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Publication numberUS2378774 A
Publication typeGrant
Publication dateJun 19, 1945
Filing dateNov 22, 1943
Priority dateNov 22, 1943
Publication numberUS 2378774 A, US 2378774A, US-A-2378774, US2378774 A, US2378774A
InventorsHusted Harry A
Original AssigneeHusted Harry A
Export CitationBiBTeX, EndNote, RefMan
External Links: USPTO, USPTO Assignment, Espacenet
Cigarette case
US 2378774 A
Abstract  available in
Images(1)
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Claims  available in
Description  (OCR text may contain errors)

.June 19, 1945. H A HUSTED 2,378,774

CIGARETTE CASE Filed4 Nov. 22, 1945 @www Patented June `19, 1945 UNITED ASTATES PATENT OFFICE n I l CIGAsECASE um armies, st. clair, Mich. i application November zz, 194s. seria No. ensue 4 claim.. (c1. zoe-41.2)

It is a, primary object of this invention to provide a protective case for a partially opened pack of cigarettes, which case has means for dispensing cigarettes therefrom, and also has closure means to prevent the spilling of tobacco when the closed case is carried inthe pocket.

It is a turtherobject of this invention to provide a cigarette case of the class described which meets, accurately and individually, the optimum `requirements of a case of this type.

It is a further object of this invention to provide a cigarette case of the class described which is formed irom a minimum number of parts, and

'in which each of the partsmay be mouldedirom plastic material.

The accomplishment o1' the above and other objects will be made clear from the following detailed description, taken in connection with the annexed drawingin which:

Fig. 1 is a top plan view of the improved case;

Fig. 2 is a side elevation, partly in section;

Fig. 3 is a cross-section taken on the line 3 3 oi Fig. 2; y

Fig. 4 is a perspective view illustrating the use of the improved case: and

Fig. 5 is a view similar to Fig. 2 but showing an alternative form of construction.'l

Cigarettes for the mass market are very nearly the cheapest manufactured goods on sale.A In items of such low unit cost, the cost of packaging is a major item. AIt is, therefore, impossible to produce popular priced cigarettes in rigid, protective packages. The conventional packaging of cigarettes is subject to the defect that the nonrigid package may be crushed `in the users pocket, and the further defect that, being non- ,rec1oseable, tobacco spills into the pocket holding the pack. At the same time, lint works its Way into the cigarettes. Protective cases in which the cigarettes must be removed from the conventional pack and repacked in the case have never enjoyed' any extensive vogue among men for the reason that the transfer operation is simply too much trouble. l

lDuring the past twelve or fifteen years, there has been a constant search ior a supplementary case which will receive the conventional cigarette pack without the trouble of transferring individual tion for the ilrst time meets every requirement oi' the problem with an optimum solution.

In Fig. 2 there is illustrated a protective case comprising a lower member ill, cap member i2 and a closure member i4. The walls of the lower member I0 are made thinner adjacent its open mouth.l I8 to provide a shoulder I8 running entirely around the periphery of the member i8. The cap member I2 has vertical walls 2li equal in thickness to the shoulder I8. Where the cap member I2 is applied to the lower member i0 the result is an enclosed structure having 'uniformly smooth exterior and interior walls. These walls may, of course, be suitably embossed or otherwise decorated by `methods common in the art of moulding plastics. The walls may, moreover, be made wholly transparent. l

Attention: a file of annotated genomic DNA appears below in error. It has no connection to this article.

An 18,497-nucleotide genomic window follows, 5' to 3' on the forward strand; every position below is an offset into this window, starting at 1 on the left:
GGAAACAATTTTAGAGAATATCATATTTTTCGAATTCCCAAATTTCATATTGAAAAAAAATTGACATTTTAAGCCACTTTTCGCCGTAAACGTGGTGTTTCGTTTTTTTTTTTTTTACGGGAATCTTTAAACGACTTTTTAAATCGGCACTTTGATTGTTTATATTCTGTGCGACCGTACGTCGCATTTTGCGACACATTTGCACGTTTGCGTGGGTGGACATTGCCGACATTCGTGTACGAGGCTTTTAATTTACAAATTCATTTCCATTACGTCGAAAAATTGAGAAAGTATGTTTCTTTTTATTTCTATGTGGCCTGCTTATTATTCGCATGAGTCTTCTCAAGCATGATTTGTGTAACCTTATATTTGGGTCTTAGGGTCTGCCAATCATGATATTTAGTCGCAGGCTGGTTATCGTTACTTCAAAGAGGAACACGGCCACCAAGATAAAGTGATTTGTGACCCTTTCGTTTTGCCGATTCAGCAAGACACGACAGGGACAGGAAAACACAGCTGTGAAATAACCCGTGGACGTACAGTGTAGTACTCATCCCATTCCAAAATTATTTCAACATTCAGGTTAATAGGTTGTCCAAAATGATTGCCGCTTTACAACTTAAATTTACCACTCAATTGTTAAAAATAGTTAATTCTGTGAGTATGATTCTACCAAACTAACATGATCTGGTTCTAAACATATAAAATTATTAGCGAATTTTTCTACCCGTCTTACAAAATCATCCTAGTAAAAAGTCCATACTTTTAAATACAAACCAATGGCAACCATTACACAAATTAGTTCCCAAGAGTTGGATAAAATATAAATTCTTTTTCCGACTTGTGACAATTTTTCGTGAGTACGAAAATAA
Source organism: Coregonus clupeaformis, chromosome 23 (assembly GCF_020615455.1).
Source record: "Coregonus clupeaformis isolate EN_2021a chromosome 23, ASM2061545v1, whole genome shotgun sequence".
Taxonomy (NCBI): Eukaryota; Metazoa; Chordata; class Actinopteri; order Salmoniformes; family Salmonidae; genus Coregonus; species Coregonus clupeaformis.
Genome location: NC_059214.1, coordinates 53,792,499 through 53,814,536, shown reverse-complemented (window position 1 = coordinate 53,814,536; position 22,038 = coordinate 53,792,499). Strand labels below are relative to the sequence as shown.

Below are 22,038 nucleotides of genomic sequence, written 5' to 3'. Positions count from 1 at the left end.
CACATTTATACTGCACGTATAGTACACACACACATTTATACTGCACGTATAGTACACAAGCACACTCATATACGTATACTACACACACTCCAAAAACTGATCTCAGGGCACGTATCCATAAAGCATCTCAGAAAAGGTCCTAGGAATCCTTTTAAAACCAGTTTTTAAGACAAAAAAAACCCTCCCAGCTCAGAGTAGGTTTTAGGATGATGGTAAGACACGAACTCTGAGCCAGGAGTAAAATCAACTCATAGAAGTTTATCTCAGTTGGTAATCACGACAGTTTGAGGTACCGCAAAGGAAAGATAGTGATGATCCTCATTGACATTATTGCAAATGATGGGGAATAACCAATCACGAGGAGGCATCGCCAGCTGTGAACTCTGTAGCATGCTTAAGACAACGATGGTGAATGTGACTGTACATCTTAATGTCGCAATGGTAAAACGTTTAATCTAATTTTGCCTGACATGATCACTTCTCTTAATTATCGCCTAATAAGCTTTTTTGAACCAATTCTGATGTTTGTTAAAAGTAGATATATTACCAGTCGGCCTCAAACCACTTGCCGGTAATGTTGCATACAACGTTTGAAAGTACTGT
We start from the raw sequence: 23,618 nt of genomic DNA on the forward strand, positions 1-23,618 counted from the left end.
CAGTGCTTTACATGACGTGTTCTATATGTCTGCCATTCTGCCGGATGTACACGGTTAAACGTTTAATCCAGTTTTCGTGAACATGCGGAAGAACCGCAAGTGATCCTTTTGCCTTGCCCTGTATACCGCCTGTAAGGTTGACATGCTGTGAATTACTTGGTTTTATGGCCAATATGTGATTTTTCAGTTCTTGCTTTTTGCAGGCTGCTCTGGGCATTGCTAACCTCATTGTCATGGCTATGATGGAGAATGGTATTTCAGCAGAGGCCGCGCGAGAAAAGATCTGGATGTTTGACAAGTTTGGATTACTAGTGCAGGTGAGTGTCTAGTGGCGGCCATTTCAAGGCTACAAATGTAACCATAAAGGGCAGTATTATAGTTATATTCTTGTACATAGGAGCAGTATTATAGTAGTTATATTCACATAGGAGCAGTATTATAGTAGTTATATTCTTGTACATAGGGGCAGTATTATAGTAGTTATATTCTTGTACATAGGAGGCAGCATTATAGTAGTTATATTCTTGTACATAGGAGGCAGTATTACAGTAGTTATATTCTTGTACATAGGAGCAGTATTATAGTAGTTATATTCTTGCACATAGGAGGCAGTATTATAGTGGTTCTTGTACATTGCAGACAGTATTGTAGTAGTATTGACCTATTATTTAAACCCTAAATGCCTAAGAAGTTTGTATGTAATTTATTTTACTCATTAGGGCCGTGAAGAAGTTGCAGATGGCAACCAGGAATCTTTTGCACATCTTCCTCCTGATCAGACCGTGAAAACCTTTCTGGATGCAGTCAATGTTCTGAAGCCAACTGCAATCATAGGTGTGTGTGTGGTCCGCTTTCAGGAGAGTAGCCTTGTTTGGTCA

At one end oi' the cap member I2 is an elliptical dispensingopening 22 and adiacent'thereto is an elongatedslot 24. lA button 28 is moulded integrally with the plate I l and is joined thereto by a neck portion 28. The button 28 is only slightly greater in diameter than the slot 24 and when the parts 4are moulded from relatively resilient plastic material the button 28 may be snapped through the slot 24 by slightly spreading thesides ofthe slot. .This is easy because of the camming eectof the curvature of the upper surface of the button 28. It lis dimcult, however, thereafter to disassemble members I 4y and I2 because of the sqare shoulder with which the neck 28 intersects the under side of the but-- ton 28.

The front and rear walls of the lower member I0 are cut away at 30 and the adjacent end wall is similarly. cut away. This provides a thumb-notch affording a convenient gripping point for the removal of an empty pack fromthe case. While in Figs'. l and `2 the dispensing opening 22 is shown at the side oi' the case opposite the thumb notch just described, in practice it is immaterial which side of the case the .dispensing opening occupies.

faus

This is important since. for the insertion or removal of a pack of cigarettes, the lower member I0 and the cap member l2 are completely separated and if cigarettes; which will protect the pack against crushing; which will give easy access tothe cigarettes; and which may be tightly closed to prevent spillage of tobacco and contamination of the cigarettes. At the same time, such cases must be cheap, or the mass market to which they are directed will be unresponsive. The present inven any particular orientation of the parts were nec-A essary for reassembly, an almost fatal element of inconvenience would result. i